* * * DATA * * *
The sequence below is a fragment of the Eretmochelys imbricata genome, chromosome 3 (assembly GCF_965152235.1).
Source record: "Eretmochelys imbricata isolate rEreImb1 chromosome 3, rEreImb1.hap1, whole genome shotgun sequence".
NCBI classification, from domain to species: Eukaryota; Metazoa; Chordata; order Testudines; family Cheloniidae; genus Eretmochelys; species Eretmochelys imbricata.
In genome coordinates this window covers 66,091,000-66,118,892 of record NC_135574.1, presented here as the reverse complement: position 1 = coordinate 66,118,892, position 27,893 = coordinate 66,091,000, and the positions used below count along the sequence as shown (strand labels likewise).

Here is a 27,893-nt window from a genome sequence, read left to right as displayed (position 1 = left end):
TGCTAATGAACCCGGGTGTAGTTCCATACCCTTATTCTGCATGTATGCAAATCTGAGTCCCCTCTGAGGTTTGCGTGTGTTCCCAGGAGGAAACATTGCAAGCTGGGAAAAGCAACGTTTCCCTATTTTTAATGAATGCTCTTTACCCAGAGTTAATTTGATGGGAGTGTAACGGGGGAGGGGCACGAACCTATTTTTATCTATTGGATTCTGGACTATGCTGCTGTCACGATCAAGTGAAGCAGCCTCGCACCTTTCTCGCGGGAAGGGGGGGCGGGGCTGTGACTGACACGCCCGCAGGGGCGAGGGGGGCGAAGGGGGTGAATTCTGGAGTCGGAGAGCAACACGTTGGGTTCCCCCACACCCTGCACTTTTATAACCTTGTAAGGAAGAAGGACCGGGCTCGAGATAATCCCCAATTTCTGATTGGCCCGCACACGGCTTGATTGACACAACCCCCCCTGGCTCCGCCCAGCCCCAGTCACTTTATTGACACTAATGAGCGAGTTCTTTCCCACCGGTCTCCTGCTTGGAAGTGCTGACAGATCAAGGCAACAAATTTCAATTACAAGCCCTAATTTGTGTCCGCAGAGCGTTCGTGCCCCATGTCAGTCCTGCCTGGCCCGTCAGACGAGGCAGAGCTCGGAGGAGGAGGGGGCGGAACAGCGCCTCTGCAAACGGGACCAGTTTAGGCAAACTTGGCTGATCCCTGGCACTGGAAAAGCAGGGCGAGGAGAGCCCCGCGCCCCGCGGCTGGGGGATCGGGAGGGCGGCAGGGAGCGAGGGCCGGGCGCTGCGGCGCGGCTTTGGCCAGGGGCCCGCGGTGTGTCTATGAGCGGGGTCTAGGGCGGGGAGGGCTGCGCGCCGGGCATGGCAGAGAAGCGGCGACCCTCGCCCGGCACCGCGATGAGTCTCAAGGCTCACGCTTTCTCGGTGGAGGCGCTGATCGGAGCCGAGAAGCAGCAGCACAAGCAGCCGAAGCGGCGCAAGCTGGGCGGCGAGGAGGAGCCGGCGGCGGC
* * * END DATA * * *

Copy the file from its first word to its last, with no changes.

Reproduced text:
The sequence below is a fragment of the Eretmochelys imbricata genome, chromosome 3 (assembly GCF_965152235.1).
Source record: "Eretmochelys imbricata isolate rEreImb1 chromosome 3, rEreImb1.hap1, whole genome shotgun sequence".
NCBI classification, from domain to species: Eukaryota; Metazoa; Chordata; order Testudines; family Cheloniidae; genus Eretmochelys; species Eretmochelys imbricata.
In genome coordinates this window covers 66,091,000-66,118,892 of record NC_135574.1, presented here as the reverse complement: position 1 = coordinate 66,118,892, position 27,893 = coordinate 66,091,000, and the positions used below count along the sequence as shown (strand labels likewise).

Here is a 27,893-nt window from a genome sequence, read left to right as displayed (position 1 = left end):
TGCTAATGAACCCGGGTGTAGTTCCATACCCTTATTCTGCATGTATGCAAATCTGAGTCCCCTCTGAGGTTTGCGTGTGTTCCCAGGAGGAAACATTGCAAGCTGGGAAAAGCAACGTTTCCCTATTTTTAATGAATGCTCTTTACCCAGAGTTAATTTGATGGGAGTGTAACGGGGGAGGGGCACGAACCTATTTTTATCTATTGGATTCTGGACTATGCTGCTGTCACGATCAAGTGAAGCAGCCTCGCACCTTTCTCGCGGGAAGGGGGGGCGGGGCTGTGACTGACACGCCCGCAGGGGCGAGGGGGGCGAAGGGGGTGAATTCTGGAGTCGGAGAGCAACACGTTGGGTTCCCCCACACCCTGCACTTTTATAACCTTGTAAGGAAGAAGGACCGGGCTCGAGATAATCCCCAATTTCTGATTGGCCCGCACACGGCTTGATTGACACAACCCCCCCTGGCTCCGCCCAGCCCCAGTCACTTTATTGACACTAATGAGCGAGTTCTTTCCCACCGGTCTCCTGCTTGGAAGTGCTGACAGATCAAGGCAACAAATTTCAATTACAAGCCCTAATTTGTGTCCGCAGAGCGTTCGTGCCCCATGTCAGTCCTGCCTGGCCCGTCAGACGAGGCAGAGCTCGGAGGAGGAGGGGGCGGAACAGCGCCTCTGCAAACGGGACCAGTTTAGGCAAACTTGGCTGATCCCTGGCACTGGAAAAGCAGGGCGAGGAGAGCCCCGCGCCCCGCGGCTGGGGGATCGGGAGGGCGGCAGGGAGCGAGGGCCGGGCGCTGCGGCGCGGCTTTGGCCAGGGGCCCGCGGTGTGTCTATGAGCGGGGTCTAGGGCGGGGAGGGCTGCGCGCCGGGCATGGCAGAGAAGCGGCGACCCTCGCCCGGCACCGCGATGAGTCTCAAGGCTCACGCTTTCTCGGTGGAGGCGCTGATCGGAGCCGAGAAGCAGCAGCACAAGCAGCCGAAGCGGCGCAAGCTGGGCGGCGAGGAGGAGCCGGCGGCGGC